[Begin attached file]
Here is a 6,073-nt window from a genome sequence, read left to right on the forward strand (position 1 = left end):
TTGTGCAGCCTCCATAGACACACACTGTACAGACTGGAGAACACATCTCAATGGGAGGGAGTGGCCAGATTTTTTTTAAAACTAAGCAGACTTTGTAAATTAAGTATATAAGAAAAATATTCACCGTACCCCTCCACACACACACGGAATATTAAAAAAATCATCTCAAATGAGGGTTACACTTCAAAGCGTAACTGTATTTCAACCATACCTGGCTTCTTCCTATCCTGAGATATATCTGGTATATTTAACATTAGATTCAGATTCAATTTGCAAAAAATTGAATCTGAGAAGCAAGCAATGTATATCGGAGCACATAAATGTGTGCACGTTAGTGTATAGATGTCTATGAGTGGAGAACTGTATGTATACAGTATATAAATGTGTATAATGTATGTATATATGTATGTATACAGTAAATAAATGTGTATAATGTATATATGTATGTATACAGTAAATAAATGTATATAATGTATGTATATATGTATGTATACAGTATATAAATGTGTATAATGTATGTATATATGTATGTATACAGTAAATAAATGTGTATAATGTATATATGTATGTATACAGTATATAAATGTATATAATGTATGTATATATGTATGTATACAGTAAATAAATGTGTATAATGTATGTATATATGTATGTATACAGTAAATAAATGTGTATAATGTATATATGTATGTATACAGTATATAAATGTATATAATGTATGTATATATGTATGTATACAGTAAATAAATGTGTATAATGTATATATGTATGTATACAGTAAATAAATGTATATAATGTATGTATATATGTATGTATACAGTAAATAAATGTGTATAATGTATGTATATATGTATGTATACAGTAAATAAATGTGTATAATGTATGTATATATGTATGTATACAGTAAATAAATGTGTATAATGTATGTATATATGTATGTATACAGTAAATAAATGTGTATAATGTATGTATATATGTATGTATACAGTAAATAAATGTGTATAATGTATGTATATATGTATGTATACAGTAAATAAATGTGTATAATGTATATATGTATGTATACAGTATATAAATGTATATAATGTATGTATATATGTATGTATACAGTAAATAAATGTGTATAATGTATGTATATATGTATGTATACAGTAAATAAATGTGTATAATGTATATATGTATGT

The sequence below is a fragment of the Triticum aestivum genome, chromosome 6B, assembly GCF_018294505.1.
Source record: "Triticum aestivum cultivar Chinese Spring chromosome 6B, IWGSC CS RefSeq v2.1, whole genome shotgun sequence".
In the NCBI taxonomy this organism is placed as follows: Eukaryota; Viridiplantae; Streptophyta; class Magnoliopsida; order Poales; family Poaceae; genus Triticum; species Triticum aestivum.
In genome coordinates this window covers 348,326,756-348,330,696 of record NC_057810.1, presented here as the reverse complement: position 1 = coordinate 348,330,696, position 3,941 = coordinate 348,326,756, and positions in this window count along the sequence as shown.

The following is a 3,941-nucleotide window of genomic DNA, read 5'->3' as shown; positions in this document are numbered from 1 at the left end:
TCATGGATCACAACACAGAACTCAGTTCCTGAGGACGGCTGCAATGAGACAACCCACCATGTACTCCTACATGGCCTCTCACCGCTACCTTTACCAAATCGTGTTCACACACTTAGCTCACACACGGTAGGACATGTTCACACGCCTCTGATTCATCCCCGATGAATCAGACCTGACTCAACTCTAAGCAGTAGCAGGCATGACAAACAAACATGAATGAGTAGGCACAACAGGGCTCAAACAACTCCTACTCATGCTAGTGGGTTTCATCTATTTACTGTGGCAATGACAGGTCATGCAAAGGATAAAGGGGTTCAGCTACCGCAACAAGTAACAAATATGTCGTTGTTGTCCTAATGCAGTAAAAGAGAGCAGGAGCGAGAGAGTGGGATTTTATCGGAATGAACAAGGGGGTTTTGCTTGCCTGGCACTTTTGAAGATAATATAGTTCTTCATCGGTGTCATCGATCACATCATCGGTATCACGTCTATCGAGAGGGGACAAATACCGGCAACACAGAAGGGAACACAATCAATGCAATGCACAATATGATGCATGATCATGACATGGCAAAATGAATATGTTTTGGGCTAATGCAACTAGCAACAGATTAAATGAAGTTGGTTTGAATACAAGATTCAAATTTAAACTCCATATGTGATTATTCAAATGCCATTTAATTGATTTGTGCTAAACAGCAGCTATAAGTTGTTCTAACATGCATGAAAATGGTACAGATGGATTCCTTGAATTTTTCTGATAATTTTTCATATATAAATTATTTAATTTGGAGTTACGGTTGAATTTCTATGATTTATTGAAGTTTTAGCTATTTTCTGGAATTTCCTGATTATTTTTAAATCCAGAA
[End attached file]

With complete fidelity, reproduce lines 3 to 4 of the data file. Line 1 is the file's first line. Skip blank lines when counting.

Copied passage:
The sequence below is a fragment of the Triticum aestivum genome, chromosome 6B, assembly GCF_018294505.1.
Source record: "Triticum aestivum cultivar Chinese Spring chromosome 6B, IWGSC CS RefSeq v2.1, whole genome shotgun sequence".